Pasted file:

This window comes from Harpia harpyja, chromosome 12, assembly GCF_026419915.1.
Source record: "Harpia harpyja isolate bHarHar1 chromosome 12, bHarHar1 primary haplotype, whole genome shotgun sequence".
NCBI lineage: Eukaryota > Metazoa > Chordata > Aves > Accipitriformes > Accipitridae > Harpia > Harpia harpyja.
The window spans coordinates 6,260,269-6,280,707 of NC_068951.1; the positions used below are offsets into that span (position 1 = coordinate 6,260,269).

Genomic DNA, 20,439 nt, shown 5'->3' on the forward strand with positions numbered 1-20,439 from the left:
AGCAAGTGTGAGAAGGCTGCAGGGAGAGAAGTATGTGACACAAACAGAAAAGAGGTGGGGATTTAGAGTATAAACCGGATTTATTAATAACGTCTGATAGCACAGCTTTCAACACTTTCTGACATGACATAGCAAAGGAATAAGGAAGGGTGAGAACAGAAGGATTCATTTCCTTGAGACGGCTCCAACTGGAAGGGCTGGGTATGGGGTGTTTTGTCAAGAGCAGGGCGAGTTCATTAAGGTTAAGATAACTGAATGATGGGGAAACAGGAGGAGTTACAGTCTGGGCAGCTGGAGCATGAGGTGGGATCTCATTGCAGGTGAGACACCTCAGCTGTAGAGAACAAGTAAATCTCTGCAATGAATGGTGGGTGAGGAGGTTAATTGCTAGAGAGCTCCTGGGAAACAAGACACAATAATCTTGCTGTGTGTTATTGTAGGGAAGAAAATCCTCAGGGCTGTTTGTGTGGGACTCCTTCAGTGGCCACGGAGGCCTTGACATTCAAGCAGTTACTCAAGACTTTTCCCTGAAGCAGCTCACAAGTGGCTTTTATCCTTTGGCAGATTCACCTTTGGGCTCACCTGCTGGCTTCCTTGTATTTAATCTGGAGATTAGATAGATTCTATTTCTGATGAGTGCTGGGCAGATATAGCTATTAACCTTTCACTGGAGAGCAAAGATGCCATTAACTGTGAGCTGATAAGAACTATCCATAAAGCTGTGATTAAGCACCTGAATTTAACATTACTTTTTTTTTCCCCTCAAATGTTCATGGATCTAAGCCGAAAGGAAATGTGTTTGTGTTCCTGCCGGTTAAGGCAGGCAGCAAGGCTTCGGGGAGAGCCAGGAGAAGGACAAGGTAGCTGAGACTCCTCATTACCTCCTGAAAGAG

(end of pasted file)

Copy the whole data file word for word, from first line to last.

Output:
This window comes from Harpia harpyja, chromosome 12, assembly GCF_026419915.1.
Source record: "Harpia harpyja isolate bHarHar1 chromosome 12, bHarHar1 primary haplotype, whole genome shotgun sequence".
NCBI lineage: Eukaryota > Metazoa > Chordata > Aves > Accipitriformes > Accipitridae > Harpia > Harpia harpyja.
The window spans coordinates 6,260,269-6,280,707 of NC_068951.1; the positions used below are offsets into that span (position 1 = coordinate 6,260,269).

Genomic DNA, 20,439 nt, shown 5'->3' on the forward strand with positions numbered 1-20,439 from the left:
AGCAAGTGTGAGAAGGCTGCAGGGAGAGAAGTATGTGACACAAACAGAAAAGAGGTGGGGATTTAGAGTATAAACCGGATTTATTAATAACGTCTGATAGCACAGCTTTCAACACTTTCTGACATGACATAGCAAAGGAATAAGGAAGGGTGAGAACAGAAGGATTCATTTCCTTGAGACGGCTCCAACTGGAAGGGCTGGGTATGGGGTGTTTTGTCAAGAGCAGGGCGAGTTCATTAAGGTTAAGATAACTGAATGATGGGGAAACAGGAGGAGTTACAGTCTGGGCAGCTGGAGCATGAGGTGGGATCTCATTGCAGGTGAGACACCTCAGCTGTAGAGAACAAGTAAATCTCTGCAATGAATGGTGGGTGAGGAGGTTAATTGCTAGAGAGCTCCTGGGAAACAAGACACAATAATCTTGCTGTGTGTTATTGTAGGGAAGAAAATCCTCAGGGCTGTTTGTGTGGGACTCCTTCAGTGGCCACGGAGGCCTTGACATTCAAGCAGTTACTCAAGACTTTTCCCTGAAGCAGCTCACAAGTGGCTTTTATCCTTTGGCAGATTCACCTTTGGGCTCACCTGCTGGCTTCCTTGTATTTAATCTGGAGATTAGATAGATTCTATTTCTGATGAGTGCTGGGCAGATATAGCTATTAACCTTTCACTGGAGAGCAAAGATGCCATTAACTGTGAGCTGATAAGAACTATCCATAAAGCTGTGATTAAGCACCTGAATTTAACATTACTTTTTTTTTCCCCTCAAATGTTCATGGATCTAAGCCGAAAGGAAATGTGTTTGTGTTCCTGCCGGTTAAGGCAGGCAGCAAGGCTTCGGGGAGAGCCAGGAGAAGGACAAGGTAGCTGAGACTCCTCATTACCTCCTGAAAGAG